Thursday, June 17th.
North by Northeast is not South by Southwest. Not yet, at least. They’re on separate scales, so when you’re reading what will ultimately be a three part write up, keep that in mind. With that out of the way, I’ve got another disclaimer: NXNE ran, officially, from June 14th to June 20th, and I’ll have three day-each write-ups. The math doesn’t make sense because not every day was worth writing about. The 14th and 15th were part of NXNEi, the festival’s inaugural interactive conference series.
Onto the 16th, the opening day of performances. I came in from Hamilton, which is about a 45 minute bus-ride from Toronto, to get my pass. Having seen Shad—who was as incredible as ever, by the way—the night before, I was at least a little bit hungover, but since NXNE is an event filled with media and musicians, I was definitely not the only one. I got my pass and looked at that night’s schedule and, well, it sucked. Wednesday night was barren. There was an ‘invitation only’ event featuring k-os, Kathleen Edwards and the Arkells. I wasn’t invited. The Eagles of Death Metal were playing the Phoenix, but it was a regularly ticketed event with only the first 200 wristbands guaranteed admission. I had a priority pass, not a wristband, so I could probably have gotten in, but not only is the Phoenix out of the way but the Eagles of Death Metal, well, they’re shit. So that was out. The only real gig that caught my fancy was a 10pm set at the Bovine Sex Club from the babe-fronted Cavaliers! (the exclamation is theirs). Problem is that when I said Wednesday was barren, I meant it. Only seven of the festival’s fifty-plus venues were active and when you weed out the CN Tower, the invite-only show I wasn’t invited to and the Phoenix there was really only four options. So I missed Cavaliers!, as I always do, which sucks, since I’ve heard consistently great things about their sound—a supposedly catchy blend of “alt country” and “folk rock”, two imaginary subgenres I find myself immediately drawn to. There’s always next time, I guess.
So, for me, and like with CMW, day two is when the fun started and, thanks to a semi-secret daytime show, it started early. To put it lightly, I was more than a little buzzed by 6 o clock, all thanks to a show at the “Nacho House”. Not a venue so much as an Audio Blood Media manager’s apartment, the show took place on a hipster filled rooftop full of ironic moustaches, unironic sunglasses, free nachos (prepared and served by the dudes in Hollerado) and $3 bottles of Steamwhistle. It was a good time filled with good, maybe great (I left early) tunes. I got there just in time to catch the last few songs of hard-working Burlington garage-rock band Sandman Viper Command. Though I was immediately entranced by guitarist Daniel Reardon’s Bret “The Hitman” Hart shirt, the group’s bouncy but loud—and mostly catchy—brand of “indie” rock did a wonderful job meshing with the day’s blaring hot sun. You’ll read more about these guys in the next entry.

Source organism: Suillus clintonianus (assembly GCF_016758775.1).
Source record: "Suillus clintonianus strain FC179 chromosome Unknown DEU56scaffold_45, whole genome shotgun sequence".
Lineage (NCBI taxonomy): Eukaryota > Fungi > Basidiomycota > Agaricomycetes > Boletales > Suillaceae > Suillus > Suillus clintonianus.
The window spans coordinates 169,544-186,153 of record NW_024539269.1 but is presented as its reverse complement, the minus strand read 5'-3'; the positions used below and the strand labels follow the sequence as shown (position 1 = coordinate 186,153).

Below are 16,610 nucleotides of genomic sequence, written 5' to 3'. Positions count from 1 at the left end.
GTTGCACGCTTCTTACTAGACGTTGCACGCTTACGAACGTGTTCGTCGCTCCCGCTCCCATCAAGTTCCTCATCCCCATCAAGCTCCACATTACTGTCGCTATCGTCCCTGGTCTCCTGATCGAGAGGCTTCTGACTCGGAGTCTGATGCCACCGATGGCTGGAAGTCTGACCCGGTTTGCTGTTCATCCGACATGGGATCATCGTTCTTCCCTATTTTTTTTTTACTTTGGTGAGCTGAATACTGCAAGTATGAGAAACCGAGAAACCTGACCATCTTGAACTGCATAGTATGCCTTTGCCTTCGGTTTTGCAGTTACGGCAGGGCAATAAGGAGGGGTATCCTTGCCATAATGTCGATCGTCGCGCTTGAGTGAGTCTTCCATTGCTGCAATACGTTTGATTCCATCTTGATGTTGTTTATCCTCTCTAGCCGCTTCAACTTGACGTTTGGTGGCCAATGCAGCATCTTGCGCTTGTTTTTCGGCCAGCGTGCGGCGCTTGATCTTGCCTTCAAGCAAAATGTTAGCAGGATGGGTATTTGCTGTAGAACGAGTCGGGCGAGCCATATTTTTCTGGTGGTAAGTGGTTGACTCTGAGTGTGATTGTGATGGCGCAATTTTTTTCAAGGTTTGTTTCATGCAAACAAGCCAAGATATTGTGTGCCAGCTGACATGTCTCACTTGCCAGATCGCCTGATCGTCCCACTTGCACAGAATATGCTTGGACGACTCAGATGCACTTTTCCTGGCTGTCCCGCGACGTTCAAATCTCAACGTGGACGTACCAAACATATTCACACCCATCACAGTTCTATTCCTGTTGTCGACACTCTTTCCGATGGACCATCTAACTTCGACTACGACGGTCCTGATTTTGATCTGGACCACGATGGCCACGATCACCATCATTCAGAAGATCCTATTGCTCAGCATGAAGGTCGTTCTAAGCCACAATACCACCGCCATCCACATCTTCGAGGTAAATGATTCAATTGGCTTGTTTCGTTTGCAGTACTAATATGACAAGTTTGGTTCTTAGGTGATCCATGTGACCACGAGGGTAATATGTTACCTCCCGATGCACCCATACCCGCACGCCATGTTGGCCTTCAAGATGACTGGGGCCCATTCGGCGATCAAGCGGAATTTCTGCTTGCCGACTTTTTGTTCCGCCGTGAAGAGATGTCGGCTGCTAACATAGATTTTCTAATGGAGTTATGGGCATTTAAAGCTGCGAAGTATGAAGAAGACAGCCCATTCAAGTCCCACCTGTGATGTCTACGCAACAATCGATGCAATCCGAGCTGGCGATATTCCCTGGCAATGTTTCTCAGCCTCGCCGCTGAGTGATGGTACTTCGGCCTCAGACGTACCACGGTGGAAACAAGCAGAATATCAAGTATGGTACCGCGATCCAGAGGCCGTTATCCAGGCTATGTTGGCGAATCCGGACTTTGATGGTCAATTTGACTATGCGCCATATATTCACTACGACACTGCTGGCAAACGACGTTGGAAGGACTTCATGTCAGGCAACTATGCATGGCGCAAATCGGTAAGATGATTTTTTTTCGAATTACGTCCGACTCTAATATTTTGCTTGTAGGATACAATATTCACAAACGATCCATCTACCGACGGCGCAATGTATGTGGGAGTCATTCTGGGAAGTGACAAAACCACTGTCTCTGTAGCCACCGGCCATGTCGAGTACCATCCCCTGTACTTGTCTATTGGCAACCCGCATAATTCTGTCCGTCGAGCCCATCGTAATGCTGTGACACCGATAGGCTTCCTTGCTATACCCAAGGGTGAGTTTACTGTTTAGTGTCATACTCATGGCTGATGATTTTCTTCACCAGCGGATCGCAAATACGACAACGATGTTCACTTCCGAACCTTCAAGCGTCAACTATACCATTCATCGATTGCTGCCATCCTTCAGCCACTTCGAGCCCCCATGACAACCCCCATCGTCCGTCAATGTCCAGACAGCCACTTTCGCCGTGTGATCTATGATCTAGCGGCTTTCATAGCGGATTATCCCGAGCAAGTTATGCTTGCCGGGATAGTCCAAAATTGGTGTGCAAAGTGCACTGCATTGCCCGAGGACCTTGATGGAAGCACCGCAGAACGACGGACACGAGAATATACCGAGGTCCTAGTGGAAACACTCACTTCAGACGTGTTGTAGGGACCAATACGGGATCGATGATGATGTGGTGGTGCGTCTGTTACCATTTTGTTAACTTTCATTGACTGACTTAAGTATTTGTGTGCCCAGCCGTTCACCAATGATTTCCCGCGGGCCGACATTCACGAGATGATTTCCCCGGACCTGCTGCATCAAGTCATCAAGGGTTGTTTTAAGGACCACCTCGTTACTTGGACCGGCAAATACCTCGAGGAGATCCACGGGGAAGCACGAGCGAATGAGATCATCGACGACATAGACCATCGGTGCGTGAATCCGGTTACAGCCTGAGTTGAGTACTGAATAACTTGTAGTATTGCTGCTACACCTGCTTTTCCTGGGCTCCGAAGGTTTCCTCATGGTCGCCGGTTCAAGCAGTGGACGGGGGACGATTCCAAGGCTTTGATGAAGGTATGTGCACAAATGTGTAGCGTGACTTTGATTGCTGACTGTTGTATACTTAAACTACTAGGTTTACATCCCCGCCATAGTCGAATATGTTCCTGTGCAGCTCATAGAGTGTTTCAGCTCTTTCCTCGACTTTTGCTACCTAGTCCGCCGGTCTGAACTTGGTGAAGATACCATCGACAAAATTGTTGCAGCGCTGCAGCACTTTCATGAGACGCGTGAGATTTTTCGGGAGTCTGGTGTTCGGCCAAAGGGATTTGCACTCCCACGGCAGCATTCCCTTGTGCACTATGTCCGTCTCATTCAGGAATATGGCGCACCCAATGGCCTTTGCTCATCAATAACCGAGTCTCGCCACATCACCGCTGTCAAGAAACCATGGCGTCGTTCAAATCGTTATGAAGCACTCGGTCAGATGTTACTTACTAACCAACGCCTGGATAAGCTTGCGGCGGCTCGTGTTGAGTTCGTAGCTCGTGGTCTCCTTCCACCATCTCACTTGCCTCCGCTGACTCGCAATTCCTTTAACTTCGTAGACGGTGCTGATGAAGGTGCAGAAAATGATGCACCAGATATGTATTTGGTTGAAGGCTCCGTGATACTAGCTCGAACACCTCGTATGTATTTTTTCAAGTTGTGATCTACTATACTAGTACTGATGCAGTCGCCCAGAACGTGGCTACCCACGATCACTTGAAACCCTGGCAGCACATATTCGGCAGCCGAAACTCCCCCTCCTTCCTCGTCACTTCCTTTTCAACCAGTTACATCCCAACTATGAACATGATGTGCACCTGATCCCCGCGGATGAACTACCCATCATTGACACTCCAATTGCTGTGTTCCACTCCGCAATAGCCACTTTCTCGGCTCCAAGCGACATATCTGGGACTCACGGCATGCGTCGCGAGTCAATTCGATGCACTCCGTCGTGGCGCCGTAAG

Up next was the Balconies, a band I’d heard of only from a friend who assured me that their guitarist was, as he said it, a total babe. And she was. But little did he say about the fact that she, as well as her mandem on drums and brother on bass, were pretty good at what they do, which is play hook oriented pop-rock accented by sometimes quirky, sometimes harmonized vocal hooks and off the cuff riffs (like in Battle Royale, which is a peculiar mix reminiscent of Yeah Yeah Yeah’s “Maps” and Ram Jam’s “Black Betty”..seriously) . Their performance was really super. Vocalist and guitarist Jacqui sounded better than she looked and her guitar playing was top-notch, certainly better than I’d have expected—a bias on the genre, not gender. Steve, the bassist, took up vocal duties on certain tracks, “Lulu” being the only one I remember, but his half-shouted way of sing-talking didn’t strike any chords but the irritating ones. Even if he did bear an inexplicable resemblance to Earthworm Jim, his occasionally walking basslines were certainly decent. Drummer Liam, well, he was okay: he did little more than what was expected of him, but given their sound, that wasn’t much at all. He did an amicable job harmonizing while playing, I guess. Ultimately, it was Jacqui’s charisma that served as the backbone of their performance. Whether it’s her sunglasses falling off during the second song, only to have a random stage-intruder place a new pair on her face or her frequent rock out sessions—we’re talking head banging and occasionally tripping over her own feet while trying to do a guitar-strapped adaptation of the running man—she was more or less always the focal point. Her stage banter wasn’t bad, either, such as when introduced the next band as “Dinosaur Boner” only to quickly retract and apologize (I guess you had to be there) or when she thanked the owner of the apartment for “maybe getting evicted” to put on the show.
Up next was Dinosaur Bones, who I almost entirely ignored. I went to get another beer-or-three (seriously, they were $3) and they weren’t nearly interesting enough for me to shove my way back to the front of the stage. Did I mention this was on a rooftop? Because that fact is, ultimately, more interesting than what I could sort-of-hear from Dinosaur Boner. Colour me disappointed, since I’d always been curious about them. Hollerado followed, which is when I left. I was more than happy to eat their nachos but by that point (about 6) the place was too stuffed to move and while I “liked” their inexplicable desire to freestyle for a few minutes as well as the multiple waves of confetti they shot into the crowd, their decision to hand out spraypaint for fans to tag the roof’s adjoining wall was overwhelmingly fume-y and their sound wasn’t (and still isn’t) interesting enough for me to stick around. So I left, but not before thanking the host (I think that was her?), as I’ll do again here. Thanks, Audio Blood Media and owner of the ‘Nacho House’, for starting my NXNE off the right way—drunk and sweaty but surprisingly sunburn free.